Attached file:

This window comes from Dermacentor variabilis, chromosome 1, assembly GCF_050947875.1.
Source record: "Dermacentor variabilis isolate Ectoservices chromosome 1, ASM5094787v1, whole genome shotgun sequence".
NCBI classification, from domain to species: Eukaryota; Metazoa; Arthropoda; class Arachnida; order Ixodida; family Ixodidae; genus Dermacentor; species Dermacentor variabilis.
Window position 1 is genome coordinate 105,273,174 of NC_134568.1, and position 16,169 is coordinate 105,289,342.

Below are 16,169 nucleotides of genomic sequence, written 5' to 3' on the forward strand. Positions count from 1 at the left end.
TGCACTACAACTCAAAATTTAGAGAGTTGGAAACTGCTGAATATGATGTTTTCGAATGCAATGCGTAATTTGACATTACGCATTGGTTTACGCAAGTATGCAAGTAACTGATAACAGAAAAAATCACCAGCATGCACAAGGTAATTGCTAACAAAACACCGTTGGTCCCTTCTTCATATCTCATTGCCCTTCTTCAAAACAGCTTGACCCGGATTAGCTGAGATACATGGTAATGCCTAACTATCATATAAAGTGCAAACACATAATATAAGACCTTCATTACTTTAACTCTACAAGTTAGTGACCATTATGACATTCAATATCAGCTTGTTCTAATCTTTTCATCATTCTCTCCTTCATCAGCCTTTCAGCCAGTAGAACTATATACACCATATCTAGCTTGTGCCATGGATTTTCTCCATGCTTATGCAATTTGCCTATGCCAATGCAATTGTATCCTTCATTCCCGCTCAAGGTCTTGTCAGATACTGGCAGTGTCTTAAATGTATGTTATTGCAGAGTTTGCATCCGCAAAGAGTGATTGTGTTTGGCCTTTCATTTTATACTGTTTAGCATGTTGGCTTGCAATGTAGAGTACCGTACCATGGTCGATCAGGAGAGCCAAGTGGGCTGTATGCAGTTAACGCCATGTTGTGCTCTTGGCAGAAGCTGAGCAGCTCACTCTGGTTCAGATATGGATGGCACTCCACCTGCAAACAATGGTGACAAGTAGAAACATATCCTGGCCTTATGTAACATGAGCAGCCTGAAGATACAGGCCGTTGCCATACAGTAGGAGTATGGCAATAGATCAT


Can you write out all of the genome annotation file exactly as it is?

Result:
This window comes from Dermacentor variabilis, chromosome 1, assembly GCF_050947875.1.
Source record: "Dermacentor variabilis isolate Ectoservices chromosome 1, ASM5094787v1, whole genome shotgun sequence".
NCBI classification, from domain to species: Eukaryota; Metazoa; Arthropoda; class Arachnida; order Ixodida; family Ixodidae; genus Dermacentor; species Dermacentor variabilis.
Window position 1 is genome coordinate 105,273,174 of NC_134568.1, and position 16,169 is coordinate 105,289,342.

Below are 16,169 nucleotides of genomic sequence, written 5' to 3' on the forward strand. Positions count from 1 at the left end.
TGCACTACAACTCAAAATTTAGAGAGTTGGAAACTGCTGAATATGATGTTTTCGAATGCAATGCGTAATTTGACATTACGCATTGGTTTACGCAAGTATGCAAGTAACTGATAACAGAAAAAATCACCAGCATGCACAAGGTAATTGCTAACAAAACACCGTTGGTCCCTTCTTCATATCTCATTGCCCTTCTTCAAAACAGCTTGACCCGGATTAGCTGAGATACATGGTAATGCCTAACTATCATATAAAGTGCAAACACATAATATAAGACCTTCATTACTTTAACTCTACAAGTTAGTGACCATTATGACATTCAATATCAGCTTGTTCTAATCTTTTCATCATTCTCTCCTTCATCAGCCTTTCAGCCAGTAGAACTATATACACCATATCTAGCTTGTGCCATGGATTTTCTCCATGCTTATGCAATTTGCCTATGCCAATGCAATTGTATCCTTCATTCCCGCTCAAGGTCTTGTCAGATACTGGCAGTGTCTTAAATGTATGTTATTGCAGAGTTTGCATCCGCAAAGAGTGATTGTGTTTGGCCTTTCATTTTATACTGTTTAGCATGTTGGCTTGCAATGTAGAGTACCGTACCATGGTCGATCAGGAGAGCCAAGTGGGCTGTATGCAGTTAACGCCATGTTGTGCTCTTGGCAGAAGCTGAGCAGCTCACTCTGGTTCAGATATGGATGGCACTCCACCTGCAAACAATGGTGACAAGTAGAAACATATCCTGGCCTTATGTAACATGAGCAGCCTGAAGATACAGGCCGTTGCCATACAGTAGGAGTATGGCAATAGATCAT